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Water shortage? No, storage is the real issue

Even as taps run dry from the Wairarapa to Kaitaia, there is a case to be made that the country doesn’t have a water shortage. Instead, the problem is that we’re just not capturing enough of it. While dams have been the go-to method for water capture for much of history, environmental concerns and restrictions mean citizens themselves must take personal action if they are to avoid running out of water – and you can do so by harvesting rainwater at home.

That’s the view from Duane Rice, sales manager at APD which manufactures polyethylene water tanks and domestic reticulation systems. “The challenge in our country is that we have too much water in winter and not enough in summer. What we don’t have is a shortage, as you’ll see hundreds of millions of kilolitres flowing straight into the sea every time there’s a flood.”

Recent attempts to build dams, such as the failed Hawke’s Bay Ruataniwha Water Storage Scheme, have shown that the construction of large reservoirs cannot be achieved without significant environmental impact.

At the same time, people in the Northern region, and now potentially even in Auckland and the greater Wellington region where meaningful rain hasn’t fallen for much of this summer, are facing severe water shortages.

Rice says rainwater harvesting is an obvious solution, with roofs and spouting acting as a convenient existing collection mechanism. “The average New Zealand roof will shed up to 150,000 litres of water every year, a further confirmation that there isn’t a lack of the stuff,” he notes.

The real challenge is how to store that water, particularly in an urban setting. “On lifestyle blocks, putting in a tank is no problem. In cities, where sections are far smaller, there just isn’t any space.”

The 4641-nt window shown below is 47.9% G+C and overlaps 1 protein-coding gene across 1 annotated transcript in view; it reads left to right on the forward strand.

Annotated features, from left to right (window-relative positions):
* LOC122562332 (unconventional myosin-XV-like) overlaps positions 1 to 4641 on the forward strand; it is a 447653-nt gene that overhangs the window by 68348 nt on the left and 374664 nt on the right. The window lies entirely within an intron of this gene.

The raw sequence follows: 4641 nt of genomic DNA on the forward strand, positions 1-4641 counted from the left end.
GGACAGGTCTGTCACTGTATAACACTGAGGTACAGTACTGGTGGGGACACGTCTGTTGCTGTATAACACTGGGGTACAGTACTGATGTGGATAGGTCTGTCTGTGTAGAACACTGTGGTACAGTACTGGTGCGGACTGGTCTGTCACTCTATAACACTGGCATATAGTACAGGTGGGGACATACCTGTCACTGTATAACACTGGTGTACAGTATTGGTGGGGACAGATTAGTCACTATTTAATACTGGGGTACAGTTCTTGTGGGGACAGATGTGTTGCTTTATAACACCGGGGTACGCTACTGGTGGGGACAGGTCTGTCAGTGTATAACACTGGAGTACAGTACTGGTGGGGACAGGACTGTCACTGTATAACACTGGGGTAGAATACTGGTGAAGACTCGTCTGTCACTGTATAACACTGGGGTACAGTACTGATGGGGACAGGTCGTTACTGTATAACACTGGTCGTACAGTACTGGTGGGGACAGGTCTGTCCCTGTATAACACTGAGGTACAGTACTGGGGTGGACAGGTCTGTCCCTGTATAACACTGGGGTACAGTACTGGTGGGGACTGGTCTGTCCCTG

APD’s solution is an underground storage tank complete with an automated system which pumps water to toilets, washing machines and taps, switching to mains supply when gathered water runs out.

Rice says that in recent times, underground tanks are being specified by more developers as a standard feature on new builds. But he adds that there is a problem. “These tanks are typically part of a stormwater relief system, with the water being discharged over time rather than used by the household. And we often find a 1,000 litre tank specified – and that’s just not enough. After all, you’ve potentially got 150,000 litres coming down every year on the one hand, and on the other, a kilolitre will give you maybe a week’s supply for the average house.”

He recommends a minimum 3,000 litre tank, with 5,000 litres being a ‘sweet spot’. “Bigger is better. If you’re going to the cost of digging a hole and installing a tank, it’s best to do it properly so you get the water resilience you’re after.”

There’s an environmental benefit in gathering rainwater, relieving council supplies from excessive demand, while you’ll also see a reduction in your domestic water bill. “There is a payback over time where you’ll save on metered water,” Rice notes.

Stormwater systems, routinely overwhelmed in times of heavy rain, won’t suffer as much pressure particularly if homeowners install collection systems in large numbers.

Rice says a good rainwater collection system should deliver longevity and convenience along with resilience. “An underground system is a real ‘set and forget’ solution. Once installed and with the landscaping done, it’s invisible. And with an automated valve which switches between the collected water and mains, it’s a case of turning the tap and water flows. It’s as simple as that.” We regularly deal with homeowners that care about the environment and are proud to be making a difference, unfortunately we see a number of cobbled together installations which are poorly done on the cheap and not operating as they should day in day out.

If installed at the beginning, a properly engineered and designed tank and rain harvesting solution combined with the right components will offer the consumer a long-term solution that can positively impact the environment.


About APD

APD is a New Zealand based manufacturer providing polymer storage solutions for the Australasian market. APD specialise in the engineering, design and manufacturing of fluid storage solutions and can provide quality custom designs to meet the customers exact specifications. Buried HDPE tank and rain harvesting solutions are just some of APD’s many products on offer.

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